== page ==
If you’ve not already read our previous article on the downfall of Irish Whiskey
you might want to do so before continuing. Where the previous post covers the tragic cataclysm for Irish whiskies fall from the pinnacle and spotlight of the global whiskey stage by conspiracy of politics, dedication to the craft (some might say stubbornness) and technological innovation to a historic low in the 1970’s, today’s post celebrates Saint Patrick’s and the rise again of Irish Whiskey.
A Third Irish Distillery
In 1978 when the Coleraine grain distillery closed its doors for the last time Ireland was left with a handful of brands but only two distilleries, one producing malt, the other producing grain whiskey, both were part of a single company the Irish Distillers Group. Single malt production was centred in Northern Ireland within the Bushmills distillery, (registered in 1784 but claiming lineage back to 1608) and the New Midleton Distillery which produces such iconic brands as Jameson, Powers, Midleton, Redbreast, Tullamore Dew and Green Spot distilling both grain whiskey and Single Pot Still Irish Whiskey (made in part using unmalted barley).
Then in 1987 John Teeling converted the state owned potato schnapps distillery in Louth into a whiskey distillery founding Cooley Distillery Public Limited Company.
Ireland’s First Independent Distillery
Cooley distillery, the first Irish distillery founded in over a hundred years adopted the more traditionally Scottish distillation approach for its range. Both the Connemara and Tyrconnell ranges being double rather than triple distilled as favoured by the larger Irish brands. The approach was a clear success allowing the opening, or re-opening of
Locke’s distillery in County Westmeath . Founded in 1757 and closed in 1925 Locke’s had been converted in a whiskey museum by the local community, but in 2007 (the distilleries 250th anniversary) it was acquired by Cooley Distillery PLC and refurbished.
The newly opened Kilbeggan distillery became fully operational in 2010 with the installation of a mash tun and fermentation vats, and interestingly what is reported to be the worlds oldest working pot still.
It would not be unfair to say that Cooley distillery has helped change the perception of Irish whisky on the global stage, as the distillery has taken some 300 awards most notably becoming the first Irish distiller to earn the International Wine and Spirit Competition (IWSC) accolade “Distillery of the Year” in 2008. However the founding of Cooley was only the beginning of an upward surge for Irish whiskey.
Global Brands In Ireland
1988 saw Pernod Ricard acquire the Irish Distillers, this perhaps more than any other changed the landscape of Irish whiskey. This sudden access to the giants distribution network saw the groups exports rise by 13% within the year. While the centring of so many brands might have seen even further reductions in variety with only a core few being supported Pernod Ricard drove the opposite direction distributing the Irish brands. Jameson was transferred to Ricard, Bushmills was adopted by Pernod while champagne specialists Besserat de Bellefon tok charge of Powers. Paddy was granted to Sovedi and Tullamore Dew was transferred to Cusenier. This redistribution each with its own specialist teams saw a diversification of marketing strategy and resulted in a wider array of expressions being crafted.Diagio entered Ireland in 2005 with its purchase of Bushmills and 2011 saw Beam, Inc which produces Jim Beam acquire Cooley Distillery and it’s brands (Beam Inc is now owned by Japans Suntory). While the arrival of so many foreign owned groups has not been universally popular, and it has closed the door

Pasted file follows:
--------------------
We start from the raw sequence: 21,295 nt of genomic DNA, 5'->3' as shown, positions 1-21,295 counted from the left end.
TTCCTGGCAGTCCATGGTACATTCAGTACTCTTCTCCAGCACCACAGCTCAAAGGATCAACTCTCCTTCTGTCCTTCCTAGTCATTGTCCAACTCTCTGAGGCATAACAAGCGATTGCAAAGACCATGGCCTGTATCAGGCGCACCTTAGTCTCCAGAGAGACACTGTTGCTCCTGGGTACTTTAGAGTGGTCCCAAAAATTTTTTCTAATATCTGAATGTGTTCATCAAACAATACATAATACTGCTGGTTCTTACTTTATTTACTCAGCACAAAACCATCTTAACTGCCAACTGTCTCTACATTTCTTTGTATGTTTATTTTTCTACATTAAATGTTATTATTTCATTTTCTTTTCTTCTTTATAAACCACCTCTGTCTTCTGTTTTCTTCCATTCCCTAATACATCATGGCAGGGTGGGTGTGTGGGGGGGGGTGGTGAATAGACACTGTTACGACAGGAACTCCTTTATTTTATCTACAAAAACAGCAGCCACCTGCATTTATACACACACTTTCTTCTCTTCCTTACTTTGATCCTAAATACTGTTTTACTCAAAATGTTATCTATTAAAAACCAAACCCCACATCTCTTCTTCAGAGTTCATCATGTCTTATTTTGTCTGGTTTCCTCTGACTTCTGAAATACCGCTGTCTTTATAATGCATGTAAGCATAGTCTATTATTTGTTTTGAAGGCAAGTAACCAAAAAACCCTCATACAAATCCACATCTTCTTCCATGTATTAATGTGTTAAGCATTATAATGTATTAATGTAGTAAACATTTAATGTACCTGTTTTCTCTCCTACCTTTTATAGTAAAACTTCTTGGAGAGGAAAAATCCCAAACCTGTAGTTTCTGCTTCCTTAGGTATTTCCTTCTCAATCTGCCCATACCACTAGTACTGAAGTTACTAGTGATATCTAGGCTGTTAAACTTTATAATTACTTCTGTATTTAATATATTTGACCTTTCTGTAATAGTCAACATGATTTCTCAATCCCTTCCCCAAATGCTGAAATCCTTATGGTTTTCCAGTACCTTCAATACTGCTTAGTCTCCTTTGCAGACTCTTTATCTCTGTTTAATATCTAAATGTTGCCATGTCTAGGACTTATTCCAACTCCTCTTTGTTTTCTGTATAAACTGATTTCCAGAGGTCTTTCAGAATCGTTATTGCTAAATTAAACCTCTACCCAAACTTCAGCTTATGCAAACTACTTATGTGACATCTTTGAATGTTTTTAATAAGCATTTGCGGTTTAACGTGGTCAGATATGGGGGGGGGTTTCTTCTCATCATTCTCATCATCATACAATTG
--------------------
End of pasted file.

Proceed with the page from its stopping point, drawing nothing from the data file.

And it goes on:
for many smaller suppliers, their championing of the traditional Irish Single Pot Still whisky, their advancement of aged blends and the drive in popularity of triple distilled whiskies has dramatically changed the market.
Ireland On the Rise
The Irish Whiskey Association reports that whiskey exports have grown by 220% since 2003, and while only four distilleries have been active long enough to bring their spirits to market a number of new
distilleries are now actively producing;
- Dingle Distillery in County Kerry turned on its stills in 2012
- Echlinville Distillery in County Down was sprang to life in June 2016
- Alltech Craft Distillery in County Carlow (planning a move to Dublin)
- West Cork Distillers (actively distilling since 2008)
- Tullamore DEW Active since September 2014
- Teeling Whiskey Distillery in Dublin (expected to barrel its first whisky St Patrick’s 2015)
and there’s a lot more planned
- Great Northern Distillery expected to come online early 2015
- Alltech Dublin (Awaiting permission)
- Walsh Whiskey Distillery (status unknown)
- Crumlin Road Gaol (status unknown)
- Niche Drinks Derry Distillery (building anticipated to start in Q2 2015)
So Irish Whisky fans have a lot to celebrate.Sláinte